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White: 1980 documentary a labor of love for producers

There was little optimism when filmmaker Lenny Daniel began making a documentary on Georgia’s 1980 national championship football team.

He had little response when trying to set up interviews with former players and coaches, and the exorbitant cost of the stock footage from that season led some to advise him it was a bad business decision.

When former Georgia linebacker Frank Ros, a captain on the 1980 team, offered to put Daniel in touch with his teammates and former Georgia coach Vince Dooley agreed to be the first interview, Daniel felt the project picking up momentum. And once the emotional reviews started to roll in from friends and Georgia fans, the 1981 Georgia alum and former Red & Black sportswriter poured himself into the project.

“I was discouraged at first,” Daniel said. “I was pretty much ready to give up on the project because I thought there wasn’t enough interest. But once I heard from Frank and Coach Dooley, and (former Georgia quarterback) Buck Belue, that was all the green light I needed. And once I started to hear back from people who saw some clips, I realized people really wanted to see something done on the 1980 team.”

Since its release just more than a month ago, the documentary, titled “1980 Dawgs: The Inside Story of the National Championship Season,” has generated positive buzz with 3 1⁄2 hours of interviews with more than 25 former players and coaches mixed with footage from each game of the historic season.

“We have had an overwhelmingly, incredibly positive feedback when people see it,” said Mike Moss, a 1983 Georgia graduate, entrepreneur and producer of the film. “I get calls saying it brought people to tears. I had one person tell me it’s more like a leadership seminar and a movie about teamwork.”

Daniel’s interest in the 1980 team was reinvigorated three years ago as the 30th anniversary of the Bulldogs’ title run approached. He searched for a documentary on the championship run, but found only short vignettes or raw highlight reels and interviews.

At least initially, few agreed to be part of the seemingly first-of-its-kind project.

“I started sending out some feelers to old players and coaches, but I didn’t hear anything back for a while, and I started to wonder if I should even pursue it,” Daniel said. “Then, out of the blue, I got a letter back from Frank Ros, who was excited about the idea. … The more people he put me in touch with and the more people I interviewed, the more I started to realize it was an even more fascinating season than I remembered, and there were so many stories to tell.”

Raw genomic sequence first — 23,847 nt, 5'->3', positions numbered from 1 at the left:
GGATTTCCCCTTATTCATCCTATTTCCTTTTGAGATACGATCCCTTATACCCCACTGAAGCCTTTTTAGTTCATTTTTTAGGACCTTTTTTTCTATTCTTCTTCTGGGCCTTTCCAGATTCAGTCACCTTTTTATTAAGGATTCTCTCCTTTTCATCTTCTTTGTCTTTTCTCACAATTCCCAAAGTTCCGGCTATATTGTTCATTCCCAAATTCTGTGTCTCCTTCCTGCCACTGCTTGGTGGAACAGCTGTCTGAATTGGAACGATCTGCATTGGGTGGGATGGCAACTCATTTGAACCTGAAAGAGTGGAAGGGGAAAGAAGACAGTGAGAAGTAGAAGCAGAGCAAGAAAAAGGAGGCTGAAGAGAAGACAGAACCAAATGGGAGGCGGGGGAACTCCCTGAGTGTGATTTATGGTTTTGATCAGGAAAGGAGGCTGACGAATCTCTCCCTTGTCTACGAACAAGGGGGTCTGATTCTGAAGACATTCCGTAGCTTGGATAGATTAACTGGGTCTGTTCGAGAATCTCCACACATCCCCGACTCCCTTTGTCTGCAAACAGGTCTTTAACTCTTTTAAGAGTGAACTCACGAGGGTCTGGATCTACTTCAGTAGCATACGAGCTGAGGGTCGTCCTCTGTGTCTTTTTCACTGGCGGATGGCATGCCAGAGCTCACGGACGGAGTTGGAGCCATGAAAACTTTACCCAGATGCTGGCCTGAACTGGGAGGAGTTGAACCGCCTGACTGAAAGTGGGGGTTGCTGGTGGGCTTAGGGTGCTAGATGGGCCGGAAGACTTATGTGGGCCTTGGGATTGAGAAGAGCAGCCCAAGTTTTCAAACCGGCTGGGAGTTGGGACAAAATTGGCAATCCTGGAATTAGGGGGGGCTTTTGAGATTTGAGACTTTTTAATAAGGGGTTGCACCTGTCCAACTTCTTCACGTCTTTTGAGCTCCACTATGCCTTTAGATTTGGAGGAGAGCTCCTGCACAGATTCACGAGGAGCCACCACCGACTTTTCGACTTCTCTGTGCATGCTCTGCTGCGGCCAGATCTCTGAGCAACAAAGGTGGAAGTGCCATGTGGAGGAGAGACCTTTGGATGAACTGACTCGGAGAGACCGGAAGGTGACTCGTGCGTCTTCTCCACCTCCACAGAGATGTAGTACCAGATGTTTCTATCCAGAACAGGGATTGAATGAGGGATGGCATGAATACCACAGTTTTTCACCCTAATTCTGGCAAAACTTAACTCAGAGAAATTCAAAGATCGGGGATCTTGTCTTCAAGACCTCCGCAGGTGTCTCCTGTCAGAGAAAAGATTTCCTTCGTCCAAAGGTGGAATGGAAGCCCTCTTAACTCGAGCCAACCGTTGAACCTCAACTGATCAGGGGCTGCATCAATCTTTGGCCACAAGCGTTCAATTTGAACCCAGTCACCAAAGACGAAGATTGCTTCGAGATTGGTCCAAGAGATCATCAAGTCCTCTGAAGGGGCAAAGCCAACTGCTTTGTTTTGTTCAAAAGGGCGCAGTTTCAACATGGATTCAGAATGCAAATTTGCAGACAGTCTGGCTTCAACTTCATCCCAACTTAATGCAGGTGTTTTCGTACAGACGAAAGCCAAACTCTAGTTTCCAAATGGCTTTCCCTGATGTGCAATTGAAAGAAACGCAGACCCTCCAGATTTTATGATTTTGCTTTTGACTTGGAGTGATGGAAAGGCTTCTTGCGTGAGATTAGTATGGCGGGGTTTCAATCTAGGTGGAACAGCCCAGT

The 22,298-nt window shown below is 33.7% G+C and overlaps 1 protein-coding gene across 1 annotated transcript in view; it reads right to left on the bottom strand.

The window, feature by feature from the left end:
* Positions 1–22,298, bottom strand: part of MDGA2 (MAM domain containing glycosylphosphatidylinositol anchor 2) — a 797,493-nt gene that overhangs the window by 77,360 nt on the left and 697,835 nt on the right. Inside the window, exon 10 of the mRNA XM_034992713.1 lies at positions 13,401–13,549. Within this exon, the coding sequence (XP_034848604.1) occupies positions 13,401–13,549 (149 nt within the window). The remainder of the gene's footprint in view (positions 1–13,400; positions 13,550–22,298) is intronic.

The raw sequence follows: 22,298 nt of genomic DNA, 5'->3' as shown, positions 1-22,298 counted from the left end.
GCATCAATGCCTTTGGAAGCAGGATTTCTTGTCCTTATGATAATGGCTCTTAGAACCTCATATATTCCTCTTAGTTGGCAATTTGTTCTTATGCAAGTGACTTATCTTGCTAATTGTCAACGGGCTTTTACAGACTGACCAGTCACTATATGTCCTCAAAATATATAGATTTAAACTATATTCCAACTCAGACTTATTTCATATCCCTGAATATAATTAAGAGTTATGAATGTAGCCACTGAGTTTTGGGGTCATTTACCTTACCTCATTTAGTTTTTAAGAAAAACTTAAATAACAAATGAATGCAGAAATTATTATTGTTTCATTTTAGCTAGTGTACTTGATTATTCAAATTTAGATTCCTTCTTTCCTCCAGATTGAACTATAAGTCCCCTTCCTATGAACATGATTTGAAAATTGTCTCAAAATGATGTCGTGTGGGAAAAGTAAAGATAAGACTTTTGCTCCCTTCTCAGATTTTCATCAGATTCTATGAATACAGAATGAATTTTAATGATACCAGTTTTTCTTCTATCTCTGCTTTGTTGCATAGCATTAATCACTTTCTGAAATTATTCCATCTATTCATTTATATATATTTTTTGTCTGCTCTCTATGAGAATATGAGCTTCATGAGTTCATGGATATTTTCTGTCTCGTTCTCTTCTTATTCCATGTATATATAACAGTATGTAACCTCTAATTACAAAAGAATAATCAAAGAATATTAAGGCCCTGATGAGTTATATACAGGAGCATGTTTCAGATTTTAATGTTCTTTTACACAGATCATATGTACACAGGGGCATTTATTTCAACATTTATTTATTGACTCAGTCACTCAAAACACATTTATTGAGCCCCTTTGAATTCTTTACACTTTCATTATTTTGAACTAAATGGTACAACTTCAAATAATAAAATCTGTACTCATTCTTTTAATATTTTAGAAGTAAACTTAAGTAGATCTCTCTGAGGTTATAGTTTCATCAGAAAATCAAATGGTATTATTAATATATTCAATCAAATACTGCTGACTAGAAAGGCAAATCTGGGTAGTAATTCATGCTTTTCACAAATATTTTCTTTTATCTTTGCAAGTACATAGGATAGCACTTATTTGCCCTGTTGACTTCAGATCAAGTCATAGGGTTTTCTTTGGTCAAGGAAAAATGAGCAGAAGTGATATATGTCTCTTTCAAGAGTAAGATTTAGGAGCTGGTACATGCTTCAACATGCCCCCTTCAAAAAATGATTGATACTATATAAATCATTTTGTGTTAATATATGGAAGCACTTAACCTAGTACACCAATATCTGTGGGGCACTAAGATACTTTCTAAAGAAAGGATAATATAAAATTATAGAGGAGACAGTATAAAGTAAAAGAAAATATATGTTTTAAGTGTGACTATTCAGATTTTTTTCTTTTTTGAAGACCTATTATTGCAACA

If there was any shred of doubt about the project, it was erased when Daniel began sorting through the interviews.

“I knew it was going to be special when I was editing it and would come across so many powerful soundbites from the players and coaches I interviewed,” Daniel said. “I kind of knew it was going to strike a chord with Georgia fans, which was a real sense of satisfaction and relief for me because I had put in so much into this documentary.”

Funding, however, was going to be an issue. Daniel had no problem investing his own energy — “My family had to put up with a lot of late nights with me working at home,” he said — but the licensing fees for the footage he wanted to use totaled roughly $20,000, a daunting fee for a production company whose owner is also its sole full-time employee.

“When I started putting it all together, I really took a leap of faith,” Daniel said. “I didn’t know how I was going to secure all of that.”

Daniel set out to find a sponsor, and when that failed, began contacting longtime friends and fellow Georgia graduates asking them if they knew anyone interested in backing the documentary.

Moss, a longtime friend of Daniels’, stepped in to help.

“I knew the business model looked difficult, but we learned a lot of the things about the business through the process,” Moss said. “When I got involved, we formed a production company, found a way to fund the clips, and I dealt with all the representatives from the university, the NCAA and the SEC — all the boring business stuff.”

With the documentary now available, Daniel will be on hand today at The Red Zone on East Clayton Street with former Georgia All-American Scott Woerner; actress, Bulldogs fan and Georgia native Susan Walters; and her husband, actor Linden Ashby. Daniel, Woerner, Walter and Ashby will be on hand to talk with fans and sign autographs from 9:30-11:30 a.m., and Daniel and Woerner will return to the store shortly after Saturday’s Georgia-New Mexico State game until about 6 p.m. Copies of the documentary will be available for purchase.

Daniel and Moss don’t know what today’s crowd will be like, they don’t have an expectation for how many documentaries they will sell as their audience expands, and they still aren’t sure they will make a profit from three years’ worth of work. But little of that seems to matter now.

“It may sound corny, but it really felt like this was a work of passion for us that had to be done,” Moss said.

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